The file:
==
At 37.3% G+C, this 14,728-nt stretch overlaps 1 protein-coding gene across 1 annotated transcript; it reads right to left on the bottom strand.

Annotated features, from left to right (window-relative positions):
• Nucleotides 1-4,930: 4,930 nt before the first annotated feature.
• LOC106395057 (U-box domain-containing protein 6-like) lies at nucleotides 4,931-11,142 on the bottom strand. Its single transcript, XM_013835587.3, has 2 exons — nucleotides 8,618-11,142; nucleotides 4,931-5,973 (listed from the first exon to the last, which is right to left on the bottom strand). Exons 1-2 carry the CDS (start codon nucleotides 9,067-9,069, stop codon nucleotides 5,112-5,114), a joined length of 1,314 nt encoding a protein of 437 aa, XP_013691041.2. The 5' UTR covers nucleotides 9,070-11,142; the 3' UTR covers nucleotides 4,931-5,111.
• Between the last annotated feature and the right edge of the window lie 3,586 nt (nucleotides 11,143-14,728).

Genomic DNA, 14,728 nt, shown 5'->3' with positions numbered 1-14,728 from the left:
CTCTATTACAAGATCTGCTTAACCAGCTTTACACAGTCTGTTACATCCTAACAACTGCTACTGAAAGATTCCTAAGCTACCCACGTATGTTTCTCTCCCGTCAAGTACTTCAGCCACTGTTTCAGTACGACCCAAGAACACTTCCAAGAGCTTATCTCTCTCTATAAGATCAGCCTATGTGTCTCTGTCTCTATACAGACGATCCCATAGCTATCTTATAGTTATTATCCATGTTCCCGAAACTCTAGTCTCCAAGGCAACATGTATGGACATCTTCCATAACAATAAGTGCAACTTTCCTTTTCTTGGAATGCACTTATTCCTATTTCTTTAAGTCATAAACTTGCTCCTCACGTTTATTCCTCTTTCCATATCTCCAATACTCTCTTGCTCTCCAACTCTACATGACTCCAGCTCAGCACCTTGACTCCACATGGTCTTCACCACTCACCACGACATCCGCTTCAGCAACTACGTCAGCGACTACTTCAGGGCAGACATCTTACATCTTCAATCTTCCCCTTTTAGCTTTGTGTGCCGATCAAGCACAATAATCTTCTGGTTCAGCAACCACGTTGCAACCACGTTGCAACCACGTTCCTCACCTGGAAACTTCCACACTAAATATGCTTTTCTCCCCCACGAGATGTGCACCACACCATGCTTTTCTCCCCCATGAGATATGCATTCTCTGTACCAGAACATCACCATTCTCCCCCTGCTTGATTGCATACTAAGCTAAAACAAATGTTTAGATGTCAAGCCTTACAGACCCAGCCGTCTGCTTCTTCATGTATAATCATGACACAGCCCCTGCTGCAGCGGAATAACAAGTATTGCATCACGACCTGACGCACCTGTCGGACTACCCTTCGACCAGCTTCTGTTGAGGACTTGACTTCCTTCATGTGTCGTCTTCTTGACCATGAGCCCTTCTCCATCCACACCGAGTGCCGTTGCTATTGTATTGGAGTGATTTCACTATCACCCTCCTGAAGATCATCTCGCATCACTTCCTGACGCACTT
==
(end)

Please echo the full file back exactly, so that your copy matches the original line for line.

At 37.3% G+C, this 14,728-nt stretch overlaps 1 protein-coding gene across 1 annotated transcript; it reads right to left on the bottom strand.

Annotated features, from left to right (window-relative positions):
• Nucleotides 1-4,930: 4,930 nt before the first annotated feature.
• LOC106395057 (U-box domain-containing protein 6-like) lies at nucleotides 4,931-11,142 on the bottom strand. Its single transcript, XM_013835587.3, has 2 exons — nucleotides 8,618-11,142; nucleotides 4,931-5,973 (listed from the first exon to the last, which is right to left on the bottom strand). Exons 1-2 carry the CDS (start codon nucleotides 9,067-9,069, stop codon nucleotides 5,112-5,114), a joined length of 1,314 nt encoding a protein of 437 aa, XP_013691041.2. The 5' UTR covers nucleotides 9,070-11,142; the 3' UTR covers nucleotides 4,931-5,111.
• Between the last annotated feature and the right edge of the window lie 3,586 nt (nucleotides 11,143-14,728).

Genomic DNA, 14,728 nt, shown 5'->3' with positions numbered 1-14,728 from the left:
CTCTATTACAAGATCTGCTTAACCAGCTTTACACAGTCTGTTACATCCTAACAACTGCTACTGAAAGATTCCTAAGCTACCCACGTATGTTTCTCTCCCGTCAAGTACTTCAGCCACTGTTTCAGTACGACCCAAGAACACTTCCAAGAGCTTATCTCTCTCTATAAGATCAGCCTATGTGTCTCTGTCTCTATACAGACGATCCCATAGCTATCTTATAGTTATTATCCATGTTCCCGAAACTCTAGTCTCCAAGGCAACATGTATGGACATCTTCCATAACAATAAGTGCAACTTTCCTTTTCTTGGAATGCACTTATTCCTATTTCTTTAAGTCATAAACTTGCTCCTCACGTTTATTCCTCTTTCCATATCTCCAATACTCTCTTGCTCTCCAACTCTACATGACTCCAGCTCAGCACCTTGACTCCACATGGTCTTCACCACTCACCACGACATCCGCTTCAGCAACTACGTCAGCGACTACTTCAGGGCAGACATCTTACATCTTCAATCTTCCCCTTTTAGCTTTGTGTGCCGATCAAGCACAATAATCTTCTGGTTCAGCAACCACGTTGCAACCACGTTGCAACCACGTTCCTCACCTGGAAACTTCCACACTAAATATGCTTTTCTCCCCCACGAGATGTGCACCACACCATGCTTTTCTCCCCCATGAGATATGCATTCTCTGTACCAGAACATCACCATTCTCCCCCTGCTTGATTGCATACTAAGCTAAAACAAATGTTTAGATGTCAAGCCTTACAGACCCAGCCGTCTGCTTCTTCATGTATAATCATGACACAGCCCCTGCTGCAGCGGAATAACAAGTATTGCATCACGACCTGACGCACCTGTCGGACTACCCTTCGACCAGCTTCTGTTGAGGACTTGACTTCCTTCATGTGTCGTCTTCTTGACCATGAGCCCTTCTCCATCCACACCGAGTGCCGTTGCTATTGTATTGGAGTGATTTCACTATCACCCTCCTGAAGATCATCTCGCATCACTTCCTGACGCACTT